In conclusion, the practice of age standardisation of morbidity and mortality rates to compare temporal trends and jurisdiction differences is commonplace in public health. Nonetheless, many researchers are unaware that standardisation is not appropriate when ASDRs do not have a consistent relative relationship across populations being compared. We have shown in this study that HIV ASDRs by state are inconsistent across age groups and across states. Consequently, the use of different SPs with different age distribution would result in different conclusions on the comparisons of HIV SDRs by state. In this situation, it is recommended that researchers could report comparisons of ASDRs alongside the SDRs.
Data availability statement
Data are available in a public, open access repository. ‘Not applicable’.
Patient consent for publication
This study has been previewed by National Cheng Kung University Hospital Institutional Review Board and agreed to exempt of ethical review because of using public available governmental releasing data that could not identify personal information.
We are grateful to the technique help of Bai-Huan Lin.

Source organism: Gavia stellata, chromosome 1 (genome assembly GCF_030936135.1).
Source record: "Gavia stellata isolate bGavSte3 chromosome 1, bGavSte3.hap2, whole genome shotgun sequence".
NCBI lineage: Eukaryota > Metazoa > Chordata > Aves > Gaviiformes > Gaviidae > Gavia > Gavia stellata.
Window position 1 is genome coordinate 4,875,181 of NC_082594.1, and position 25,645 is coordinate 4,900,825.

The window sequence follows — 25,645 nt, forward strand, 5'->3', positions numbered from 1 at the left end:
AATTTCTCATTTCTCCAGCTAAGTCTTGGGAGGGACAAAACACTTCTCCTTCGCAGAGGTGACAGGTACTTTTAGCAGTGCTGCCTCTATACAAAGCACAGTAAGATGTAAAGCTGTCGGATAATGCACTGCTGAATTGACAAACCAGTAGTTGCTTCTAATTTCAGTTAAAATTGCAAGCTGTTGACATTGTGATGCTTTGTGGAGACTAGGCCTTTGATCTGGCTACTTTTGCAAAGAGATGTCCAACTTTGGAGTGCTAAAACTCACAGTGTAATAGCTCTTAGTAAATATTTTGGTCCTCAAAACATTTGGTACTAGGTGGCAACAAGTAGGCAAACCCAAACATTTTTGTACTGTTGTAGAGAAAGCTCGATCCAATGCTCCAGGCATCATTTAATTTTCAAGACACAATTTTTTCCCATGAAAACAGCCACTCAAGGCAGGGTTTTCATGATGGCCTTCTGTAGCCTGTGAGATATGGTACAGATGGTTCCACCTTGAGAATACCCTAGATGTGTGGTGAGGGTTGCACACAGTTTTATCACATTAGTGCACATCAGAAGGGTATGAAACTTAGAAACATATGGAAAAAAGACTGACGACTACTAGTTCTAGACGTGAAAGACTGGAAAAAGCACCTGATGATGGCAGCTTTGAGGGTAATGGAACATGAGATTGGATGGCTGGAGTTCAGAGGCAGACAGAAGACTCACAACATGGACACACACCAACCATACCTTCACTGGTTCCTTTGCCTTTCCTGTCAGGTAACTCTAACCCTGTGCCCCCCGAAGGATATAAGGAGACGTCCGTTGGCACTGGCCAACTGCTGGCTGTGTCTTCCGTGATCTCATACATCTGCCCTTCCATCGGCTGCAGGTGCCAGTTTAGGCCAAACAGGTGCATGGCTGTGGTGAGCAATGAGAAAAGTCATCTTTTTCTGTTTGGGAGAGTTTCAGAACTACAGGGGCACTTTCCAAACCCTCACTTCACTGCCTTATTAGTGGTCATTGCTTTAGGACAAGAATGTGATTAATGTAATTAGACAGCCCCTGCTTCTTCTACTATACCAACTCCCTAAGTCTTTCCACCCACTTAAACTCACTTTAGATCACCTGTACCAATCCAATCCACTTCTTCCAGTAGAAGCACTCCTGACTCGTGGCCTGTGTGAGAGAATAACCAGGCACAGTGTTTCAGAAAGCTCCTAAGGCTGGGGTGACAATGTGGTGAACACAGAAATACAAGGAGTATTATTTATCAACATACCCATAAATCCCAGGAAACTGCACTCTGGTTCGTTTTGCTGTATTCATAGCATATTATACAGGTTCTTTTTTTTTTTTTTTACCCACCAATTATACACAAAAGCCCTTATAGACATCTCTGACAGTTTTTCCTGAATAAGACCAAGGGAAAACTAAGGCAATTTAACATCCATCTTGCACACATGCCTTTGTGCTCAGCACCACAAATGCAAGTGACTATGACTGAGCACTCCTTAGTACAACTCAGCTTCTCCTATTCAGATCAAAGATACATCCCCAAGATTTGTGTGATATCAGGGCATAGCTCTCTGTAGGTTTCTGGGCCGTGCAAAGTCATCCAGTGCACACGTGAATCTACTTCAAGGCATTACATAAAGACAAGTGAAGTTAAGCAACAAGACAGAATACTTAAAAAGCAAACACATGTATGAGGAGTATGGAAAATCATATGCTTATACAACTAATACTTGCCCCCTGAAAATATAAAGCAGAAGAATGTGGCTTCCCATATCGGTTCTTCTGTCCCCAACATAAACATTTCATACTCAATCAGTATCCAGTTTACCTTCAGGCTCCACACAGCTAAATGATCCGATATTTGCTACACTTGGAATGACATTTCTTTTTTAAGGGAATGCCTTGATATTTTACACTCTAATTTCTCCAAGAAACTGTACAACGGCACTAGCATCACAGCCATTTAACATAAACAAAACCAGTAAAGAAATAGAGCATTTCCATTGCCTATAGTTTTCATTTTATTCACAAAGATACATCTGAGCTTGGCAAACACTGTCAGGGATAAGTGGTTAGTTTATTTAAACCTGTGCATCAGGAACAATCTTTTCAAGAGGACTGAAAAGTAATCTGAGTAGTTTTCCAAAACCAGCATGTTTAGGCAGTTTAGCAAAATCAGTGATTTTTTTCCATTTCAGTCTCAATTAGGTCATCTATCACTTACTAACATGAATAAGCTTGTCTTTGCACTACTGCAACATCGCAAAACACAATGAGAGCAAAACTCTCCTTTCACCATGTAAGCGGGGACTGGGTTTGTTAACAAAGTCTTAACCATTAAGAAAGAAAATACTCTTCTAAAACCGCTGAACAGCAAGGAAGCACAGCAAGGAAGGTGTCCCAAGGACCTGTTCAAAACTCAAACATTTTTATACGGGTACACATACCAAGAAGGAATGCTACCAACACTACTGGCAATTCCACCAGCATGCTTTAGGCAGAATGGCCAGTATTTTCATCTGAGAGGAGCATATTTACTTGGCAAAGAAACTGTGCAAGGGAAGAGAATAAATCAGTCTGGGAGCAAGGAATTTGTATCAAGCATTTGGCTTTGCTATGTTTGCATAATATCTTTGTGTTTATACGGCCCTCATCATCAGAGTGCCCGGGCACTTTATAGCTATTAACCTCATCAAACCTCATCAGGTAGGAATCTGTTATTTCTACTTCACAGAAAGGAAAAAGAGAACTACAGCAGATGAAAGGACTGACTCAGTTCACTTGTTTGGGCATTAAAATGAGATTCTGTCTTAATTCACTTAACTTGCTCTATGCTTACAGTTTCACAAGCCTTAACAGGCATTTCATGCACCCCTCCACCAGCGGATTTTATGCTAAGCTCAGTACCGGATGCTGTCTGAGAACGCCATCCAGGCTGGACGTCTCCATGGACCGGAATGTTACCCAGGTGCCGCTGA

This web only file has been produced by the BMJ Publishing Group from an electronic file supplied by the author(s) and has not been edited for content.
Contributors S-YT and T-HL originally conceived the study. The research questions and analysis plan were agreed by all authors (S-YT, F-WL, Y-YH, Y-HL and T-HL). S-YT and F-WL undertook the analyses and drafted the manuscript. All authors provided substantial critical input to improve the manuscript and all authors approved the final draft. T-HL is the guarantor resposible for the overall content.
Funding The authors have not declared a specific grant for this research from any funding agency in the public, commercial or not-for-profit sectors.
Competing interests None declared.
Patient and public involvement Patients and/or the public were not involved in the design, or conduct, or reporting, or dissemination plans of this research.
Provenance and peer review Not commissioned; externally peer reviewed.
Supplemental material This content has been supplied by the author(s). It has not been vetted by BMJ Publishing Group Limited (BMJ) and may not have been peer-reviewed. Any opinions or recommendations discussed are solely those of the author(s) and are not endorsed by BMJ. BMJ disclaims all liability and responsibility arising from any reliance placed on the content. Where the content includes any translated material, BMJ does not warrant the accuracy and reliability of the translations (including but not limited to local regulations, clinical guidelines, terminology, drug names and drug dosages), and is not responsible for any error and/or omissions arising from translation and adaptation or otherwise.